Friday, October 31, 2014


Since there is a new movie out about a Ouija board and it being the Halloween season and all, I thought it a good time to recount a couple of my own witch board experiences.  Neither encounter—thank goodness—was anything like the previews of that movie.

When we were kids, my sister and I found an old Ouija board underneath our house.  It had been placed inside a wooden trunk full of cobwebs and schoolbooks, and then shoved up under the floorboards of the bedroom we shared.  The planchette was missing and the numbers and letters were so badly faded as to be nearly unrecognizable.

At the time, we had no idea the board was used to channel spirits. My mother, never one to let anything go to waste, drilled holes in the backside and turned it into a pleasant little game of Aggravation.

It was only later, when we were told of Ouija’s true purpose, that I began to question why someone had gone to the trouble of hiding the spirit board underneath our house.  Nothing spooky happened as a result of our discovery, but to this day, I wonder about the history of that board.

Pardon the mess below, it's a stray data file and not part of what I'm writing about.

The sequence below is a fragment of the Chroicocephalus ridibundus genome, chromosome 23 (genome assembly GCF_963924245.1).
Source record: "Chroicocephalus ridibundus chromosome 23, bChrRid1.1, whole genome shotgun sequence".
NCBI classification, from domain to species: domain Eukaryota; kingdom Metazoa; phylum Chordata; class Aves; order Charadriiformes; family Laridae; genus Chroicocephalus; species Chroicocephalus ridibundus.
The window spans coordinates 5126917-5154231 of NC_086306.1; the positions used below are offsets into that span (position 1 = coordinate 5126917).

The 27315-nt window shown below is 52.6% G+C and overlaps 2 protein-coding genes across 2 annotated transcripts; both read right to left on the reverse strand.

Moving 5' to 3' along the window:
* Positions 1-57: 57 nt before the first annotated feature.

The second experience came a few years later when my cousins received a Ouija board for Christmas and we all took turns asking questions about our futures.  I queried the spirits about what I would do when I graduated high school.  Answer:  D.I.E.


That pretty much ended my dabbling, though not my fascination.  I’ve since had a friend share her mother’s hair-raising experiences with a Ouija board and if you look at the forum on the movie’s IMDB page, you’ll find a rather frightening discussion about the dangers of opening unknown doors.

So I ask you, is Ouija just a game?

 Amanda Stevens is the award-winning author of over fifty novels, including the modern gothic series, The Graveyard Queen.  Her books have been described as eerie and atmospheric, “a new take on the classic ghost story.” Born and raised in the rural south, she now resides in Houston, Texas, where she enjoys binge-watching, bike riding and the occasional margarita.

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